Archive for December, 2016
I have been housebound with my only trips out being to the hospital for the last 3 weeks following surgery. Due to ongoing issues it is not looking like I will be out of the house for another week. Luckily I am able to do little tasks like sitting and stitching and using the computer so not totally dire. Also I can water and enjoy all the beautiful flowers that are out at the moment including this amazing fuschia:
The GeeTAG group held their Christmas party on December 10th which I wasn’t able to attend, but Marilyn very kindly picked up my little pudding parcel for our stitching KK and dropped a new parcel back to me. The idea was to prepare a parcel of textile goodies in a colour scheme that could be used to create our last postcard (or book page) of the year.
I received a huge parcel in return and did curse the sender a little as I sat and unravelled all the threads and ironed all the sari silk pieces. However it did give me time, as I sorted and bagged everything up, to think about the bits and pieces and what sort of postcard I would make from them. I think I have channelled the thoughts of the giver.
I used inktense sticks to colour the background, which was cut from the calico bag the parcel came in. There was an organza star embellished sleeve included which became the stars in the night sky. There was an interesting piece of natural dyed cotton which became the stable.
The Magi is in progress: I will hand embellish all the beautiful sari silk pieces and other little treasures onto the pelmet vilene before hand stitching in place.
Also trying to get a few christmas gifts made in between naps.
My Medieval dragon from Dianne Cevaal’s Medieval touring exhibition arrived safely home this morning.
It is always fun when apiece of textile art returns to you. While heavily involved in developing and working on a piece of art is difficult to be objective. However when if comes back after a prolonged journey appraisal is so much easier with that distance.
Overall I am very happy with the embellishment of Dijanne’s linoprint and my binding is improving. I do find sometimes I do not allow enough time for the finishing details when working to a deadline. It is like finishing knitting a jumper and then underestimating the time it will take to sew in all those ends and hand sew together.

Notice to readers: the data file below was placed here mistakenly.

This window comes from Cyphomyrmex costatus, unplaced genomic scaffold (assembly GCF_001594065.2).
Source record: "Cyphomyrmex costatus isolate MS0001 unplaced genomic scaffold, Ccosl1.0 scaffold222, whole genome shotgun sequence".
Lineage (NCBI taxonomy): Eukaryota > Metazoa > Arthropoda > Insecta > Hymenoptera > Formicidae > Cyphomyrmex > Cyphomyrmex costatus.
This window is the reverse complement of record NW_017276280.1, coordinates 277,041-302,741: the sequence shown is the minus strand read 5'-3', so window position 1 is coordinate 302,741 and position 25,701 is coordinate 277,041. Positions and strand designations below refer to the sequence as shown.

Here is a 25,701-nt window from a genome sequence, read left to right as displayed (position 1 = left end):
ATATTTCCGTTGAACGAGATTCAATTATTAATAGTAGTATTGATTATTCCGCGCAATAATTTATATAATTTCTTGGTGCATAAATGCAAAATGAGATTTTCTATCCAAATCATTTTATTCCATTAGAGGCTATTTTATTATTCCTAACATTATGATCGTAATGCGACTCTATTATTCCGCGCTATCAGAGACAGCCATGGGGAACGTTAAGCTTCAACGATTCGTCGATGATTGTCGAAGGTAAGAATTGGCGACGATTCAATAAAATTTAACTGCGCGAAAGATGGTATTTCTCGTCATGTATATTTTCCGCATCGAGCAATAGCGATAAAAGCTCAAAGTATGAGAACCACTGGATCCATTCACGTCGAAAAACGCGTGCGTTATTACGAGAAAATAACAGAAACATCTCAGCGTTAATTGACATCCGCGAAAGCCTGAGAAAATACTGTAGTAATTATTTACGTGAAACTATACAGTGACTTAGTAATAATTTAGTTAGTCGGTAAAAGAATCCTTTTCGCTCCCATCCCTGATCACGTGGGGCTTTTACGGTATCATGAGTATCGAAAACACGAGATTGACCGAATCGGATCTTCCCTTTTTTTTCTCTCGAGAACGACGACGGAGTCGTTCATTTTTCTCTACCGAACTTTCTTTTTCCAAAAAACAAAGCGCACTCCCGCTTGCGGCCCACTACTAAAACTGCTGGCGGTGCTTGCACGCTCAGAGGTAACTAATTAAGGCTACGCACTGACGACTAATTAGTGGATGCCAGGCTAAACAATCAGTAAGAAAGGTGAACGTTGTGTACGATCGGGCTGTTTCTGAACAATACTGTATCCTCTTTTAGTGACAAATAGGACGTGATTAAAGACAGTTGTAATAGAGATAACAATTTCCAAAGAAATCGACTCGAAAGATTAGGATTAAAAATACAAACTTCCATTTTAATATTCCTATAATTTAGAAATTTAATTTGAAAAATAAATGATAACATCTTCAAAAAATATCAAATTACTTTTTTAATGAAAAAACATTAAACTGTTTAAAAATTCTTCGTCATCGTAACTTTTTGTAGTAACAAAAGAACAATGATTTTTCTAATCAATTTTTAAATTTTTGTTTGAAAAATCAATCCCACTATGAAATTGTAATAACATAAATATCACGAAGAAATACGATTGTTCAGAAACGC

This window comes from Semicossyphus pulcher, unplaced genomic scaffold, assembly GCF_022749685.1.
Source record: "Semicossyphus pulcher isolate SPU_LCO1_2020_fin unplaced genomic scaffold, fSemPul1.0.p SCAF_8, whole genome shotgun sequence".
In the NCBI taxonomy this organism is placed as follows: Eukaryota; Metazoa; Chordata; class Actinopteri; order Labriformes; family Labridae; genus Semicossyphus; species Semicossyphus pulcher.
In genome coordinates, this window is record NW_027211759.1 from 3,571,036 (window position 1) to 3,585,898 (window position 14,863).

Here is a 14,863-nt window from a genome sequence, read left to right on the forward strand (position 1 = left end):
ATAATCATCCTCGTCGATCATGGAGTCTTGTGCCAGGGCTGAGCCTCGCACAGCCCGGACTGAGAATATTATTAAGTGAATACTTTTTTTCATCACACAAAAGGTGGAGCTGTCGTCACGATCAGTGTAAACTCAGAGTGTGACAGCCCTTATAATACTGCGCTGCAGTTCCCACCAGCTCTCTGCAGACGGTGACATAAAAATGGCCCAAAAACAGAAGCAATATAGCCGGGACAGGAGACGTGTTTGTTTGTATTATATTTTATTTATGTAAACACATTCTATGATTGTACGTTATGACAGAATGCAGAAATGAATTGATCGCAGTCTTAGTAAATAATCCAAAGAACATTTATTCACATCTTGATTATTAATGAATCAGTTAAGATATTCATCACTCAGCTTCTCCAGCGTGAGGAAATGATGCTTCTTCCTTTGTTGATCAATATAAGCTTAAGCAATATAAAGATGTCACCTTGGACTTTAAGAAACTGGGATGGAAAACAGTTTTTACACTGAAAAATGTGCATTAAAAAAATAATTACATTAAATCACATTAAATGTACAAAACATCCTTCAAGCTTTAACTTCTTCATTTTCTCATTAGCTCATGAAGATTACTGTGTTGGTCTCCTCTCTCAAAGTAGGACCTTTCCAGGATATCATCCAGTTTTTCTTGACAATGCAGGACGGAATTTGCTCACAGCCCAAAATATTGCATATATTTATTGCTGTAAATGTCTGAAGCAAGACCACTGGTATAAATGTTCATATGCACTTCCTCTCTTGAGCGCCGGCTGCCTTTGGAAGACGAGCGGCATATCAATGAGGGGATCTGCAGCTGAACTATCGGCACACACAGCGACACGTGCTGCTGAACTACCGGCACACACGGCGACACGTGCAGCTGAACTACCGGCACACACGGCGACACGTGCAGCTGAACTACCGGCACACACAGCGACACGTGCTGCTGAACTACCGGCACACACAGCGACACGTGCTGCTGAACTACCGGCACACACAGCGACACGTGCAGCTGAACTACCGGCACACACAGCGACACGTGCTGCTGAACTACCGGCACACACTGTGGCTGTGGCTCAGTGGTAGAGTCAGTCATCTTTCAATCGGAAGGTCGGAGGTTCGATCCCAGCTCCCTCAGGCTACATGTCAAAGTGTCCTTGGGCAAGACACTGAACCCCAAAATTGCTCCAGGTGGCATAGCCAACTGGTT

I used a variety of stitches and techniques including beading, foiling, gold leather and I’m pretty happy with the overall effect. Some of the beading has come a little loose so next time I will double stitch all the beads and back stitch each one, especially for a travelling situation.
Dijanne is sending out linoprints at the moment for her next touring exhibition: Aussie Bush Project. It is a great way to practice colour and stitching design skills while producing something that will tour for a year-very satisfying and meditative.
There are many reasons for making art of any kind, but there are some wonderful benefits to being a textile artist. It is the amazing tactile nature of textiles that makes it my favourite way to make art. There is something special about the connection you have to the cloth and the stitch.
The textile art scene is booming worldwide and it is because the items made are not just beautiful or contain thought provoking themes or stories. It is also because it lends itself to such a huge array of applications: it encompasses so many different techniques, is a type of creative therapy and can be a very social activity, among many other relevant reasons.
I received my subscriber copy of the very professionally edited Textile Fibre Forum magazine this morning and was very excited to see my article on my recently completed textile art book, created for the ATASDA exhibition in Sydney earlier this year included, and in such great company.
As an educationalist who has specialised in literacy I am very comfortable with using the book form in my textile art (I love children’s books and have an impressive collection spanning 40 years!).
The research on this specific book took more than six months, and I was happy with most aspects of the finished product, especially the side that specifically relates to the original owners of the land at Sydney Cove. I blogged a little about the processes used in making the book while I was working on it here and my fun trip to the exhibition in Sydney here.